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Early stages of fat crystallization can be detected using NMR

“In this work, we have confirmed that tracking the R1 values at 10 kHz allows us to observe the initial stages of crystallisation”

Vegetable fats have a great propensity for crystallization due to their high triglyceride content. This occurs by a complex process that is further complicated by a tremendous variation in the structure of the three fatty acids attached to the glycerol backbone of the triglyceride. The fatty acids have a wide range of chain length and degree of saturation, and the variety of fatty acids may combine in numerous combinations to form a triglyceride. These structural variations affect the melting point of the triglyceride and consequently also its crystallization behavior.

The food industry uses vegetable fats as a key ingredient of numerous products. Consequently, the nature of the crystallization is important since the type of crystal that forms determines the final physical properties and characteristics of the vegetable fat. The crystallization of triglycerides involves two distinct phases. The first phase is the formation of an unstable α‐polymorph and the second phase creates a more stable β or β′ polymorph forms. The formation of the β or β′ form is irreversible. The crystal form that arises is determined by the temperature at which crystallization occurs and how long it takes

The β′ form vegetable fats are typically softer, support aeration better, and enable creaming, making them the form preferred by the food industry as it offers greater functionality. It is therefore desirable to be able to control the type of crystal that forms. This is especially important in the production of chocolate as the presence of the wrong crystallization forms of cocoa butter confer undesirable properties to the chocolate. For example, it may taste gritty, be crumbly or develop a chalky sheen on its surface.

The key role of fat crystallization in determining the quality of the final product in the food industry created a need to fully understand the complexities in the crystallization of fats. It is hoped that a greater understanding of the processes involved will make it easier to control variability.

Time‐domain nuclear magnetic resonance (TD-NMR) at 20 MHz is typically used to study fat crystallization kinetics, but it cannot be used in the measurement of crystallization induction times due to its low sensitivity when the proportion of crystalline material is very small. Differential scanning calorimetry is thus usually used for such analyses.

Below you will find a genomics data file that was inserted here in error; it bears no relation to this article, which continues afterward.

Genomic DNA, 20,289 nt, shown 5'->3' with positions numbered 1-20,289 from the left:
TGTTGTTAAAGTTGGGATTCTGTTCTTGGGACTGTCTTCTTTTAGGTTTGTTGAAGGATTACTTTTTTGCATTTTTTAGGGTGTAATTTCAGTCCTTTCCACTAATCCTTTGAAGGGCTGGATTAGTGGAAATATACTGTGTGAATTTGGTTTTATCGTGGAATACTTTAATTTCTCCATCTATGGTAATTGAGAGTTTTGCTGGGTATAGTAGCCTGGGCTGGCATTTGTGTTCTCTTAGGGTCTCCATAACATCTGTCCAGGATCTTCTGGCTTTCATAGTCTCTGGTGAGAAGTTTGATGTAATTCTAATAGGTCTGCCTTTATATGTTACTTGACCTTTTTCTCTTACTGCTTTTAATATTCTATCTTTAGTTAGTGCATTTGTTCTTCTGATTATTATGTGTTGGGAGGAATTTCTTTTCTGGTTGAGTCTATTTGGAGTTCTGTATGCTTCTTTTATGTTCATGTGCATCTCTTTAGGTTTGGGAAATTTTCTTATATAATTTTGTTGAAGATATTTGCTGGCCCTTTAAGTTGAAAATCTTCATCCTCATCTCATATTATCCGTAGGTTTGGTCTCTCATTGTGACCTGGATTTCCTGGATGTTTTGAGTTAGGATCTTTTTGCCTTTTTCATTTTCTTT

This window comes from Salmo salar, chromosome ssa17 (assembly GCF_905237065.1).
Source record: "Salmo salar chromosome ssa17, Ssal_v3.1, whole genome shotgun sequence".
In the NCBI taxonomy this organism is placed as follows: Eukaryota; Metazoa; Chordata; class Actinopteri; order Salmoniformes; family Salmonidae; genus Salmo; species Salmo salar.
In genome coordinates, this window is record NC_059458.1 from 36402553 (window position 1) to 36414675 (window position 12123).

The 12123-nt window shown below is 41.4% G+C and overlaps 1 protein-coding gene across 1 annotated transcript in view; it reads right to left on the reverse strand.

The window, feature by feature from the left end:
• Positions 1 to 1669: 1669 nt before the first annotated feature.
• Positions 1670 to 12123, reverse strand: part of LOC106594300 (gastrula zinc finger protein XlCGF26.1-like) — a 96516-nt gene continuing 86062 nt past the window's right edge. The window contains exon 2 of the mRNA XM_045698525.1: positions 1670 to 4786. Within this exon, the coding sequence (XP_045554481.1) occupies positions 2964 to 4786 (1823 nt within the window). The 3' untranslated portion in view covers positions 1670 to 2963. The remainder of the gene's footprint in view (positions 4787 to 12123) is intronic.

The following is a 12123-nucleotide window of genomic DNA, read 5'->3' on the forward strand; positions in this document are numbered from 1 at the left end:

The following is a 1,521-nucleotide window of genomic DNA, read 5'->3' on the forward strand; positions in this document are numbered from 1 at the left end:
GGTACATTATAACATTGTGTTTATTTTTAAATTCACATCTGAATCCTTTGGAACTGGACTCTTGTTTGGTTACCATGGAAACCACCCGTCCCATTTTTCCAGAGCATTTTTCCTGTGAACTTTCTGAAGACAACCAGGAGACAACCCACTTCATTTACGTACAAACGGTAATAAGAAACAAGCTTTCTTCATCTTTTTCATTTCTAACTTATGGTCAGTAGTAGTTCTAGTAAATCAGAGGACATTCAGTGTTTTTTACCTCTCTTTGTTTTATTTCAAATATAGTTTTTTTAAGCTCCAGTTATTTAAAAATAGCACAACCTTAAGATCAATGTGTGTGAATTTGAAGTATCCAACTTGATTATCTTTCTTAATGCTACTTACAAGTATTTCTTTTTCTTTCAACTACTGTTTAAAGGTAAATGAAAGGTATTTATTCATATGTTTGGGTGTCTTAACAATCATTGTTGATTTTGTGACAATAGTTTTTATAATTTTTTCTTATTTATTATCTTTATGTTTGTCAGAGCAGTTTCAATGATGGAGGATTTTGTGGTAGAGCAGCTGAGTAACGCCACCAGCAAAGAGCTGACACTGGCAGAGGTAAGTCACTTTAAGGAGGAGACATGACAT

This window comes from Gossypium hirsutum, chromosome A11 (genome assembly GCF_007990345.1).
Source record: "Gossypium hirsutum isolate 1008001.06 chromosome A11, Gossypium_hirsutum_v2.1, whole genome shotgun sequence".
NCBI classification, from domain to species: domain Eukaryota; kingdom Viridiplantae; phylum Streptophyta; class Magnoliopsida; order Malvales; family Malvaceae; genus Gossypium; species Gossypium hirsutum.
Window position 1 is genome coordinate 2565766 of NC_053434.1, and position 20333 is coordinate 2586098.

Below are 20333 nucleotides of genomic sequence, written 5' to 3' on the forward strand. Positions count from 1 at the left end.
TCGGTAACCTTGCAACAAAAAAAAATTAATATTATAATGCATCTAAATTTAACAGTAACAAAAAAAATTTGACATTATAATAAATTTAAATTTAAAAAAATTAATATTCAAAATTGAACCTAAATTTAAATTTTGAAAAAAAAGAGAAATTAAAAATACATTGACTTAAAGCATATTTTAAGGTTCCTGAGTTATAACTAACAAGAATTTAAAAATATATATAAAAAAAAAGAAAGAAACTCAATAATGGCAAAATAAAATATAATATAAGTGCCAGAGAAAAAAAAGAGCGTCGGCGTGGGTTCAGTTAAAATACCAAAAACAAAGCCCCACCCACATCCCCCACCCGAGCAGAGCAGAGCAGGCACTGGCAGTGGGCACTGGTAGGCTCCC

Recently, however, researchers have discovered that by lowering the frequency TD-NMR can detect even the early stages of fat crystallization. Solid fat content measurements of cocoa butter were made by TD-NMR at frequencies below 1 MHz using a Bruker Minispec‐mqone SFC analyzer. The results were compared with standard TD-NMR, fast field cycling NMR, and small‐angle X‐ray scattering.

The results showed that standard TD-NMR had a low sensitivity for detecting the early stages of crystallization and was outperformed by small‐angle X‐ray scattering when few crystals were present. However, it was demonstrated that low-frequency TD-NMR provided more information than standard TD-NMR on the early stages of the crystallization process in fats. Furthermore, using a novel fast field cycling NMR method, these early changes were readily detected at 10 MHz.

The latest study also provided new insight into the structure of the clusters of molten triglycerides. It appeared that the triglycerides assembled in clusters and that some of the free triglycerides interacted with the outer fatty acids forming a shell. The process was temperature-dependent, making it a likely target stage for controlling the type of crystal that forms.

The two‐step crystallization process was detected in cocoa butter by both standard relaxation NMR at low frequency and the novel fast field cycling NMR method. NMR at low frequencies thus provides an alternative and complementary method for the study of early fat crystallization events.

Ladd Parada M. et al. Magn Reson Chem. 2019;57:686–694. https://onlinelibrary.wiley.com/doi/abs/10.1002/mrc.4860